by Renaud Anjoran
One popular method to follow when developing your new product is to apply a phased step process as developed by Robert G Cooper. The different phases are shown in the diagram below.
We are kicking off a series of articles that will take us though each phase and highlight the key aspects and what you should be doing to ensure your product successfully gets to market. We will be providing different examples throughout the series which we hope will help you in your product development and product launch. We will write primarily from the perspective of products manufactured in China.
This first article we will look at this phase:
Before you have a product you have an idea. Ideas can come from a number of different sources, brainstorming, and direct response from market demand, or from a competitor’s product, and sometime by accident.
The important thing during the idea generation phase is to come up with as many ideas as possible with the rule that ‘no idea is bad’. Sometimes a combination of what might seem like crazy or bad ideas actually provides that spark of inspiration to come up with the winning formula.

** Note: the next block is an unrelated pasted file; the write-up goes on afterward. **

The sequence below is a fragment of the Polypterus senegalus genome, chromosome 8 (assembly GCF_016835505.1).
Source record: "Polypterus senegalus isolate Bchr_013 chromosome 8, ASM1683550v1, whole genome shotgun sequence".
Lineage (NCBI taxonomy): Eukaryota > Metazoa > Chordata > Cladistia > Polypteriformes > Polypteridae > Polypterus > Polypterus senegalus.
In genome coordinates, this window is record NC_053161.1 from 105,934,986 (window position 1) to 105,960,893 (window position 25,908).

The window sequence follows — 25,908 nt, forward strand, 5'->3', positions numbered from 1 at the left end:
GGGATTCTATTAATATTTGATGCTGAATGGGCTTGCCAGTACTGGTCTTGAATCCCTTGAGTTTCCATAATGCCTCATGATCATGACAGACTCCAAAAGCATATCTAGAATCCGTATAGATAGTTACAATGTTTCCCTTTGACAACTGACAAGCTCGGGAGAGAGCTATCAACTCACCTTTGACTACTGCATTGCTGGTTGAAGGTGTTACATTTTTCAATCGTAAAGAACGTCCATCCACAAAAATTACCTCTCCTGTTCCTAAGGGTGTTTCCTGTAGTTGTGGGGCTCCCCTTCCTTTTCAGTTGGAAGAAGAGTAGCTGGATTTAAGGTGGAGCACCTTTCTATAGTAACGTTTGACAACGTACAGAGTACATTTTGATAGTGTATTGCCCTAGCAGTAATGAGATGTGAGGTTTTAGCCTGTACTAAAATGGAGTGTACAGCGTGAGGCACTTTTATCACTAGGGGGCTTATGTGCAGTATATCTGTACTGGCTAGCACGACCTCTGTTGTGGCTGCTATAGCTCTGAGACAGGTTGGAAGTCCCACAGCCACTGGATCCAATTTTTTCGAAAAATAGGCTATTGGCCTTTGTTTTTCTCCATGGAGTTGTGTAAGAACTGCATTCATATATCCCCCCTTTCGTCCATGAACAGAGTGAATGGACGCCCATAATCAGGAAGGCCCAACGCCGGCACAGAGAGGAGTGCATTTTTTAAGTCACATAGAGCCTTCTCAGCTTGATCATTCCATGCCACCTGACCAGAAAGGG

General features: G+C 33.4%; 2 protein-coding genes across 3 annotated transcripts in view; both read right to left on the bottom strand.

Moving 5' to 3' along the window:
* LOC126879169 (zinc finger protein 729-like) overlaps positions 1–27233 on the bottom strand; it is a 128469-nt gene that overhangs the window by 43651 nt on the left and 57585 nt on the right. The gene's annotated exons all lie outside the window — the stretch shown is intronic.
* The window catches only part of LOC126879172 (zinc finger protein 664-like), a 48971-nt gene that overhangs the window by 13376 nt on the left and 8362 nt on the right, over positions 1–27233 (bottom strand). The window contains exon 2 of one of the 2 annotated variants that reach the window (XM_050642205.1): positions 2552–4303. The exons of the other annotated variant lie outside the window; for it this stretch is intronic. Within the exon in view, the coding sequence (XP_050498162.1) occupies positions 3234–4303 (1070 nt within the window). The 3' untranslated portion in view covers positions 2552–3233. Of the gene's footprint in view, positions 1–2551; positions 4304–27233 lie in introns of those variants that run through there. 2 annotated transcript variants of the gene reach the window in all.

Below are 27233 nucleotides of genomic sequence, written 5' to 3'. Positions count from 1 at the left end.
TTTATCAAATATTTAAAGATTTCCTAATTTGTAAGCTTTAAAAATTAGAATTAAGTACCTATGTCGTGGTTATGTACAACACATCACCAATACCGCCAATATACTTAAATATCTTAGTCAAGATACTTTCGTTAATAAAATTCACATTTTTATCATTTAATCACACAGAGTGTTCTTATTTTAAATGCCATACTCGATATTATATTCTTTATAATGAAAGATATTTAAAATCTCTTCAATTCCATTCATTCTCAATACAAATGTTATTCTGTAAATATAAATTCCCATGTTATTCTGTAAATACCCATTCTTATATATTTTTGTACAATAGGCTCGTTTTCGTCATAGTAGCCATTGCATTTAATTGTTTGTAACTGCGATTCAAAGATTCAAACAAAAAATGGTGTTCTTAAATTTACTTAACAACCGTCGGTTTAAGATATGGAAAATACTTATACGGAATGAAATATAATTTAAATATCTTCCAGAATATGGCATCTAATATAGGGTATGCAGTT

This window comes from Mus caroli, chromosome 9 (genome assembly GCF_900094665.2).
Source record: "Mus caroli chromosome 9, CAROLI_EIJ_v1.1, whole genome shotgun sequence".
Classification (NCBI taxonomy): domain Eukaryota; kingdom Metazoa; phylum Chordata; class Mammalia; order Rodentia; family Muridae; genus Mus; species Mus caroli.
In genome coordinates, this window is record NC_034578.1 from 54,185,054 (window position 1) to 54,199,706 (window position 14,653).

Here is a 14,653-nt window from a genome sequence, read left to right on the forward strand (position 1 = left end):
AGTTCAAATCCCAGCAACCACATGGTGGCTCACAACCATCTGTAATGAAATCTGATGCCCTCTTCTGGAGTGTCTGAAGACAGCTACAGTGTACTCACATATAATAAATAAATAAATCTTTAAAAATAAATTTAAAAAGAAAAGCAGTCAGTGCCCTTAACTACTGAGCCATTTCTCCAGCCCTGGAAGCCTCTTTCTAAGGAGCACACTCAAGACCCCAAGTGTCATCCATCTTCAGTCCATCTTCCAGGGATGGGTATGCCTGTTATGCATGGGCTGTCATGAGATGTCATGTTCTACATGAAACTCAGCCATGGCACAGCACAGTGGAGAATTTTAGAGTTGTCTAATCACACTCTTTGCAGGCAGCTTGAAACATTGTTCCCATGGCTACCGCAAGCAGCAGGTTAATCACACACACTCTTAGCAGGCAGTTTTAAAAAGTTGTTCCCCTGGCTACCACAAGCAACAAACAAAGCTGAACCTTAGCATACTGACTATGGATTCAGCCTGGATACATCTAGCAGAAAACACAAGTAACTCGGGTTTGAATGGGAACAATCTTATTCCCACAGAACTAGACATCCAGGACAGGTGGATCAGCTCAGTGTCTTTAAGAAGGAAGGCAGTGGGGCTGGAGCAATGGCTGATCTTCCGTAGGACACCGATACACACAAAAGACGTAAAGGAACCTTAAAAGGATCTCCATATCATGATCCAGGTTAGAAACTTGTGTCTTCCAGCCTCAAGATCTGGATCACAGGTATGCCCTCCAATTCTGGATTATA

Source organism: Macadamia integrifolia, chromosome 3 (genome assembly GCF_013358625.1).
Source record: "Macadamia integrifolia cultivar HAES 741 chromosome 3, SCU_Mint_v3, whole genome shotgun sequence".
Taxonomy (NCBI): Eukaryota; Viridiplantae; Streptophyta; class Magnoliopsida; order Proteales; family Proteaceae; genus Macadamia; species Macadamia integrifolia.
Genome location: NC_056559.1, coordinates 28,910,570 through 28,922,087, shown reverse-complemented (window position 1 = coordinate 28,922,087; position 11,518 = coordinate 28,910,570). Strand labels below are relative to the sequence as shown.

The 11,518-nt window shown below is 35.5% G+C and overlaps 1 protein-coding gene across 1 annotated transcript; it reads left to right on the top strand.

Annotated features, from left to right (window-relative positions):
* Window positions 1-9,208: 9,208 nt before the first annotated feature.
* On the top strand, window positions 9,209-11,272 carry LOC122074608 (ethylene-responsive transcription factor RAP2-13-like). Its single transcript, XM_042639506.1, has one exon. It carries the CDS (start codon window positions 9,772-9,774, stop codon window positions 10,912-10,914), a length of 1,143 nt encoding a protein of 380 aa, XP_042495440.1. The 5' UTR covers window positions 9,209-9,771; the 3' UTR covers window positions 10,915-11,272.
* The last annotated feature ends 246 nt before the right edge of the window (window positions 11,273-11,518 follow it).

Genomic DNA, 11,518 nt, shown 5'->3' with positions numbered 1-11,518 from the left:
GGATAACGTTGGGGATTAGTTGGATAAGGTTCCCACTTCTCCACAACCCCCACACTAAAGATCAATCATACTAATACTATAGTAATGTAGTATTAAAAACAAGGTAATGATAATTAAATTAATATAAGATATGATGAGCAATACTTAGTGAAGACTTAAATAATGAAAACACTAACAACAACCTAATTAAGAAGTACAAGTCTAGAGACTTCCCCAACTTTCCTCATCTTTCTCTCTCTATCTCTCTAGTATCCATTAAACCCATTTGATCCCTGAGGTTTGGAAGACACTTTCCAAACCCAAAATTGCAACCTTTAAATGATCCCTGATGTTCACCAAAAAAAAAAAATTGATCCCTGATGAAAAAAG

Brainstorming is the number one method for generating new ideas. For best results, brainstorming sessions should be held in a calm and relaxed environment where you will get no distractions and which encourages an informal approach and lateral thinking. Some of the thoughts and ideas that you and the team come up with can, at first, seem a bit crazy — however some of these ideas can be worked on to generate original, creative solutions to a problem, while others can spark even more ideas (source: Mindtools).
One very important rule during brainstorming sessions is, ‘people should avoid criticizing or rewarding ideas’. You’re trying to open up possibilities and break down incorrect assumptions about the problem’s limits. Judgment and analysis at this stage stunts idea generation and limit creativity.
Brainstorming needs to be structured. The brainstorming process is described below, and you will need a flip-chart ora white board. (Source: businessballs.com.)
Another very useful tool to use during the idea generation phase is a SWOT analysis, which is a structured planning method used to evaluate any product idea. An example of a simple SWOT analysis is shown on the figure below. (Some elements of this SWOT analysis were referenced from Mindtools.)
In part 2 we will look at the idea screening process (how to narrow your list down).